By Joe Scalzo
Damian Eargle has the wingspan of a pterodactyl and better timing than David Letterman, so when he entered this season needing 15 blocks to break Ricky Tunstall’s Youngstown State career record, the only question was whether the record would fall before or after Thanksgiving.
“This sounds cocky but I knew I was gonna get it,” said Eargle, a Youngstown native and Warren Harding High graduate. “I mean, that’s what I do. I have really good timing when it comes to blocking shots. It was just like, one of these days I’m gonna get it. It was just when.
“I’m happy I did it.”
Eargle has 226 blocks, five more than Tunstall, a 7-footer who earned the nickname “Standstill” for his dominant, but stationary, style in the post from 1982-84.
While Eargle’s 116 blocks last season were 22 fewer than Tunstall’s single-season record, his ability to guard multiple positions, inside and outside, has made him arguably the most indispensable player on YSU’s roster since his career began in 2010.
In the same game he broke the blocks record last week against James Madison, Eargle passed 1,000 career points, with 755 of those coming with the Penguins. (He spent his first season at UNC-Greensboro.) At his current pace of 12 points per game, he’ll need 20 more games to become the 33rd Penguin to reach the century mark.
“A lot of people don’t reach 1,000 so it’s a good feeling,” Eargle said. “But on a side note, you have to win games with it, too. I’m more concerned about the wins, but I’m happy I finally did it.”
Eargle, a 6-foot-7 senior, was a Horizon League all-defensive team selection last season and is a frontrunner to win the league’s defensive player of the year. With 283 career blocks, he needs 109 to break into the NCAA’s top 25 on that list. He needs just one more to set the league’s career blocks record, a mark he shares with Evansville’s Dan Godfread (1985-90).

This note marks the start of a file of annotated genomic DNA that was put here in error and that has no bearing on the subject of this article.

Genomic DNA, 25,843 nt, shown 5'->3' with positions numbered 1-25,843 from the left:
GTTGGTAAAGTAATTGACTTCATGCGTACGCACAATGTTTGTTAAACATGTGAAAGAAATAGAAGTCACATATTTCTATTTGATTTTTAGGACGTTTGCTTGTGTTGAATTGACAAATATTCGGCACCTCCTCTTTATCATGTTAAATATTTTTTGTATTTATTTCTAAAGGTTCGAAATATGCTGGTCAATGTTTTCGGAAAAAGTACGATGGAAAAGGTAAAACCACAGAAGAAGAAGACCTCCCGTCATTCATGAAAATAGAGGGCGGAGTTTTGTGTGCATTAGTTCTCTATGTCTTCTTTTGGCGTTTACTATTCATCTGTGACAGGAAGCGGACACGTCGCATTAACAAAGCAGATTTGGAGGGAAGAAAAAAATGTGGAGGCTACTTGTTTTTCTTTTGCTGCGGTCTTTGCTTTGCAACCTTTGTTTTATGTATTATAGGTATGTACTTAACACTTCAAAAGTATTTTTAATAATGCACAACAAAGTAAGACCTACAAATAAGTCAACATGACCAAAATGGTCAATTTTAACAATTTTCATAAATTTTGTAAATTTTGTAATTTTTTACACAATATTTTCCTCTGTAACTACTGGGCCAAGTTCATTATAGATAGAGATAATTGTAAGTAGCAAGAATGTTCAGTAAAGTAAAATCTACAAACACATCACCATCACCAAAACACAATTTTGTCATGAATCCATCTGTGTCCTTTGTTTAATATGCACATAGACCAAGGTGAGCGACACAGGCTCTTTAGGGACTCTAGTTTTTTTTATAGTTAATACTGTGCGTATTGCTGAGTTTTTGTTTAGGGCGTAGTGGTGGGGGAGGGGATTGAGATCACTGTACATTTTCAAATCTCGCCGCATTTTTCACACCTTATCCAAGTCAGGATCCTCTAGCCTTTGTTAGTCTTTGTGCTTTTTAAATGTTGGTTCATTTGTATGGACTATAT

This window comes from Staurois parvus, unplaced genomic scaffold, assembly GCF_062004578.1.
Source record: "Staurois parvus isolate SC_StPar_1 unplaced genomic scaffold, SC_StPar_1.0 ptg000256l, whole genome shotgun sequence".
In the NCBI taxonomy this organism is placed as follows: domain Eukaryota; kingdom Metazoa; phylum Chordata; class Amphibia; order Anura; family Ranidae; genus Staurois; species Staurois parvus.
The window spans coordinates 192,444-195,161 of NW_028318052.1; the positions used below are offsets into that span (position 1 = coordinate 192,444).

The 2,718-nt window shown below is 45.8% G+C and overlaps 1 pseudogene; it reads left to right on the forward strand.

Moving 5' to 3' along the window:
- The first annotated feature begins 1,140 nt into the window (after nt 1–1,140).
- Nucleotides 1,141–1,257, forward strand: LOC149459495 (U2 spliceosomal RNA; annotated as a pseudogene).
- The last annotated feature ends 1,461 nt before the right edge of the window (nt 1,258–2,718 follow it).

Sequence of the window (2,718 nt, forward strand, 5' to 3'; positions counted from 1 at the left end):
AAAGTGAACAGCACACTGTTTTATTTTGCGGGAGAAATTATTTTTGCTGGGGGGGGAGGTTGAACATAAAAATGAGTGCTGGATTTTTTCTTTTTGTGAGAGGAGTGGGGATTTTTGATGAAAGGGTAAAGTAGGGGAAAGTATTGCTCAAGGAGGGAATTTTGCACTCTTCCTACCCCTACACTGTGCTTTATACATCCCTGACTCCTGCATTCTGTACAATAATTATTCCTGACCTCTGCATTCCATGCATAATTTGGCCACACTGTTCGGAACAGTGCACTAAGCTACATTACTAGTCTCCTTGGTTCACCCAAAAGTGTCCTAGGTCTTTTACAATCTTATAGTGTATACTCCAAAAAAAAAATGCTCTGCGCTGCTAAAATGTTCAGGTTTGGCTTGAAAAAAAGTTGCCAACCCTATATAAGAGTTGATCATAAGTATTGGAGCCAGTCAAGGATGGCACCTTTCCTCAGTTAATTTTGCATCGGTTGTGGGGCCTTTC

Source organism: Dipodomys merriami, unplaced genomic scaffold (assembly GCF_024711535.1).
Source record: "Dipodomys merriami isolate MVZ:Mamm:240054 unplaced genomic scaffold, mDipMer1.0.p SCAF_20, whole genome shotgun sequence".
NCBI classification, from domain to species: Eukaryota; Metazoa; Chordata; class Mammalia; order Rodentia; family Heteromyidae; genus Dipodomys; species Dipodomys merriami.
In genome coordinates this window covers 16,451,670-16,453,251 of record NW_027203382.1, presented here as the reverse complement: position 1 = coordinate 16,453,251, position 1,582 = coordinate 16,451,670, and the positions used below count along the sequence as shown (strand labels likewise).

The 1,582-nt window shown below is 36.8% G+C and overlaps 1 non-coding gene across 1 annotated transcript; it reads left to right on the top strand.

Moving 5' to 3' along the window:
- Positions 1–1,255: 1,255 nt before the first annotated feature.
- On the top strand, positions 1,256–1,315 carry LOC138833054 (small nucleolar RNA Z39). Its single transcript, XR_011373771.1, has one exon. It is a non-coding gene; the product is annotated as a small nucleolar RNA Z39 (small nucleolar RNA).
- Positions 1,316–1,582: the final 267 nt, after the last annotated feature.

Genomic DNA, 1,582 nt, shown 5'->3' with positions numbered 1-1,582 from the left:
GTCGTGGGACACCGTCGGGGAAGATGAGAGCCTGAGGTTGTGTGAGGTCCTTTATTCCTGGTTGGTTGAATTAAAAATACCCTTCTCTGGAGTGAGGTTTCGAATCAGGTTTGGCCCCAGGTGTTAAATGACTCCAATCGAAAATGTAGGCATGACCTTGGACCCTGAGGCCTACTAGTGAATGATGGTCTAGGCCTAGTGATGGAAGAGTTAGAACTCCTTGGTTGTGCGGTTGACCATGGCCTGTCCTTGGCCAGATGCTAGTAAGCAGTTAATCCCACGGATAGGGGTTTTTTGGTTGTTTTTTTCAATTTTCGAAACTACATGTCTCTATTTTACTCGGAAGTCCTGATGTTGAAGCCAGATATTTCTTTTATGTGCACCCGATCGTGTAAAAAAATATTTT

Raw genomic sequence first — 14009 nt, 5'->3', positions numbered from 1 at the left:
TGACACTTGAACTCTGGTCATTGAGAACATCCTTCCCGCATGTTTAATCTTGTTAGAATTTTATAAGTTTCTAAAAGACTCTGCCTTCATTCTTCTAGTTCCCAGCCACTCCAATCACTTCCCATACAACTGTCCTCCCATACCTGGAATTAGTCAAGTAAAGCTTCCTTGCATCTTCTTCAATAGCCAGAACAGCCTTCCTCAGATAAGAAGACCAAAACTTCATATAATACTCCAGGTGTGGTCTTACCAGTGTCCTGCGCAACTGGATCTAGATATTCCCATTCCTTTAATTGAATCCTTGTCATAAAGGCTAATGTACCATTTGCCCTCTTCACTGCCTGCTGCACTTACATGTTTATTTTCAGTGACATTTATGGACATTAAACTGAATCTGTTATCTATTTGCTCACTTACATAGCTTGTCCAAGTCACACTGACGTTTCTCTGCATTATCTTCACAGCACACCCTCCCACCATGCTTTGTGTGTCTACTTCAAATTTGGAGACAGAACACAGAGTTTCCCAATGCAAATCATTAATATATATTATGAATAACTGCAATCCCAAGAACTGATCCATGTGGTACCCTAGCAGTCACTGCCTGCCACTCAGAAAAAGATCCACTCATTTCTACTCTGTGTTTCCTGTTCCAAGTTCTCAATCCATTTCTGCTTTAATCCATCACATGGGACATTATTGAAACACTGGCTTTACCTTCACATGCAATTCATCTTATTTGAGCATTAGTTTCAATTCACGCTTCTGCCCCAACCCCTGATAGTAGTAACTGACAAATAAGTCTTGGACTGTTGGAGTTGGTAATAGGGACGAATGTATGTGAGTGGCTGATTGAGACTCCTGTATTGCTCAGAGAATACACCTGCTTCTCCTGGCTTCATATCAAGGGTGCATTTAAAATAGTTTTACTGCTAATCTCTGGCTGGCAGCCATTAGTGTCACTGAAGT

“I’m happy and proud of Damian,” said YSU coach Jerry Slocum. “I think he’s come a long way in every aspect, not only in basketball but I think he’s had a great experience here in terms of his life and I’m proud of him and the fact that he’s gotten to be a very good defensive player but improved his offensive skills.”
Those skills will be tested tonight against Kent State, which was one of the schools that recruited him out of high school. (Fellow Mid-American Conference member Akron was the first school to offer Eargle a scholarship.)
Eargle admitted that games against schools like Kent, Akron and Cleveland State mean more than others on the schedule. He is 0-3 against those schools and with Akron not on this year’s schedule, tonight is his last chance.
“I’ve never beat Akron or Kent, so it’s a real rivalry to me,” said Eargle. “It’s a real big deal.”
While many YSU fans view Akron and Kent as bigger rivals than any Horizon League school, the game is meaningful because, with a three-game losing streak, the Penguins could use a confidence boost.
“It took you three weeks to get to three wins and three days to get to 3-3,” said Slocum, whose team fell to North Dakota State (83-80, OT), James Madison (69-68) and Duquesne (84-74) on back-to-back-to-back days last week. “It’s a tough stretch for us.
“I don’t think we’ve played bad. I don’t want to give the impression that we lost three in a row by playing terrible basketball. There’s a fine line between winning and losing. I thought we played well all three games. We just didn’t finish them.”